Veterinary Radiology and Ultrasounds

Veterinary radiology and ultrasound are essential to making quick, accurate diagnoses for your pet. Our modern X-ray machines provide us with high-quality radiographs to evaluate bones and organs, as well as to aid in the quick diagnosis of a variety of disorders and conditions.

Owners bringing their pet to veterinarian

What is Veterinary Radiology?

A radiograph, or digital X-ray, is a black-and-white photograph that provides us with a snapshot of the inside of your pet’s body to reveal information that may not be visible on the outside. Internal organs typically appear as shades of gray on a radiograph (depending on density), whereas bones show up as white and empty spaces look black.

If we require an enhanced view, our team will send the radiographs to a board-certified radiologist for further analysis.

Some common conditions we use radiology to diagnose include:

  • Spinal cord diseases
  • Broken bones
  • Bladder stones
  • Chronic arthritis
  • Some tumors
  • Foreign objects (in intestines and skin)
  • Internal injuries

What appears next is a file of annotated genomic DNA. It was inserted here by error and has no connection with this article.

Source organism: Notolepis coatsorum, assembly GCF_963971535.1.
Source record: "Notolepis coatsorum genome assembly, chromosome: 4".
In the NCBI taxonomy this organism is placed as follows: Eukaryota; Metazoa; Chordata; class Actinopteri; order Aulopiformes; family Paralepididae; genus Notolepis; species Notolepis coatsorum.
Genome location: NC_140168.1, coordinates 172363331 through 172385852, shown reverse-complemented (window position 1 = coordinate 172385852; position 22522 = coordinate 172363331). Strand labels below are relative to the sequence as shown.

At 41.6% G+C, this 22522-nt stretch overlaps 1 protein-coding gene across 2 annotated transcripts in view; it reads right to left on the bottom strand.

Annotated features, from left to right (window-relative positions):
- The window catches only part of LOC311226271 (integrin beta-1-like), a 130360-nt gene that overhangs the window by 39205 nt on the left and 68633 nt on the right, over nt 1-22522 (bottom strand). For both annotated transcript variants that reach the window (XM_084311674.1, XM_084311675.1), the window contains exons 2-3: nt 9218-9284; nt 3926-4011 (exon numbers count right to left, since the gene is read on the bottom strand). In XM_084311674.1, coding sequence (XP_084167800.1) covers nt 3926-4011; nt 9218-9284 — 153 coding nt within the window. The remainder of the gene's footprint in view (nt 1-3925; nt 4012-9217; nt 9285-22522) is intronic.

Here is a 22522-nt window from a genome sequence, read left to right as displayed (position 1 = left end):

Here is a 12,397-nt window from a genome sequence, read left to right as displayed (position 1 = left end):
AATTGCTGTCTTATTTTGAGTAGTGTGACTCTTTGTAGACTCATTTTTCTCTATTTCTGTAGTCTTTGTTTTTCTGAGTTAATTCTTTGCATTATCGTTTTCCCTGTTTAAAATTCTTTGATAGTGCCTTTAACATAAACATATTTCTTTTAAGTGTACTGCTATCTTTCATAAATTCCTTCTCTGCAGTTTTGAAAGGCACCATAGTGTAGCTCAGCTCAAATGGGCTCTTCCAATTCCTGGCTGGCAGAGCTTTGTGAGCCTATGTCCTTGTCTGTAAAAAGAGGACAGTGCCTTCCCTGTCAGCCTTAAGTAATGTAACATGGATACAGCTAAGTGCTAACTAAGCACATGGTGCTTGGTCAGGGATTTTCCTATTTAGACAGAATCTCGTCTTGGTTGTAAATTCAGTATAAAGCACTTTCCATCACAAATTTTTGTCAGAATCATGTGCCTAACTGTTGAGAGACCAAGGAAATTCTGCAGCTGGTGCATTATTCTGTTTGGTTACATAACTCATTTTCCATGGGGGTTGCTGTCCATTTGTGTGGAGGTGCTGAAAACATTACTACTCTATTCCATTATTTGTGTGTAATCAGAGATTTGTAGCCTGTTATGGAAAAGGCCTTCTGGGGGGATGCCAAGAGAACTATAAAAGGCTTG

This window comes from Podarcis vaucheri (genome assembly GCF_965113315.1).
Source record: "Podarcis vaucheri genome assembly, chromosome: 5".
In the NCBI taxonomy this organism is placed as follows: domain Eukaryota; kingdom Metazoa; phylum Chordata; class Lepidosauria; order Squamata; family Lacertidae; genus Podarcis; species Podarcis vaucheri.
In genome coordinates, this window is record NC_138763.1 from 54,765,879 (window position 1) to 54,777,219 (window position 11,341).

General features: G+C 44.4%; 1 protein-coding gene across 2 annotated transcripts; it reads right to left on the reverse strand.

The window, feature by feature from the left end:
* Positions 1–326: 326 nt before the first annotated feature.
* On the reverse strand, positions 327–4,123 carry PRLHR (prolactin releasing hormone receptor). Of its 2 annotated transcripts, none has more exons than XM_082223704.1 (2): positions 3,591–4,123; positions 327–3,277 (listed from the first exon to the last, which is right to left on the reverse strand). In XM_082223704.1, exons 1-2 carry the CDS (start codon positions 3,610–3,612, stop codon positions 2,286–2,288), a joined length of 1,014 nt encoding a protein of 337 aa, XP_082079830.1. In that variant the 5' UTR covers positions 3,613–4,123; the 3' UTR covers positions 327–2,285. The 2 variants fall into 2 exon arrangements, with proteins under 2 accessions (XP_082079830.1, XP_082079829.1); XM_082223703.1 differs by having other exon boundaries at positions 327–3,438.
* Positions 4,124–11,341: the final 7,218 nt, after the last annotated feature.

• Masses
Cute little kitten in hands at the veterinarian over white background

Is Veterinary Radiology Safe for My Pet?

Yes! Radiology is a safe, non-invasive procedure that uses extremely low doses of radiation to take a radiograph - it’s so safe that even pregnant female dogs and cats, puppies, and kittens can undergo radiology.

What is Veterinary Ultrasound?

Ultrasounds transmit sound waves into your pet’s body to produce a live picture of the body part in question. As with X-rays, they are a non-invasive form of veterinary imaging that we use to discover tumors, blockages, and other issues not apparent to the naked eye. We can perform detailed ultrasounds of the abdomen, heart, and other internal organs.

Why Does My Pet Need Radiology or an Ultrasound?

Ultrasounds and radiology help to increase the speed and accuracy of our diagnoses during a pet emergency. Our board-certified radiologists can provide consultations and take X-rays from different angles to capture foreign bodies close to the skin.

If your pet is prone to anxiety, we may need to sedate them during X-rays or ultrasounds to get accurate results (with permission, of course).

If you believe your pet is having an emergency, please contact us at (404) 252-7881. If you have additional questions about our hospital’s policies, please visit our FAQs page.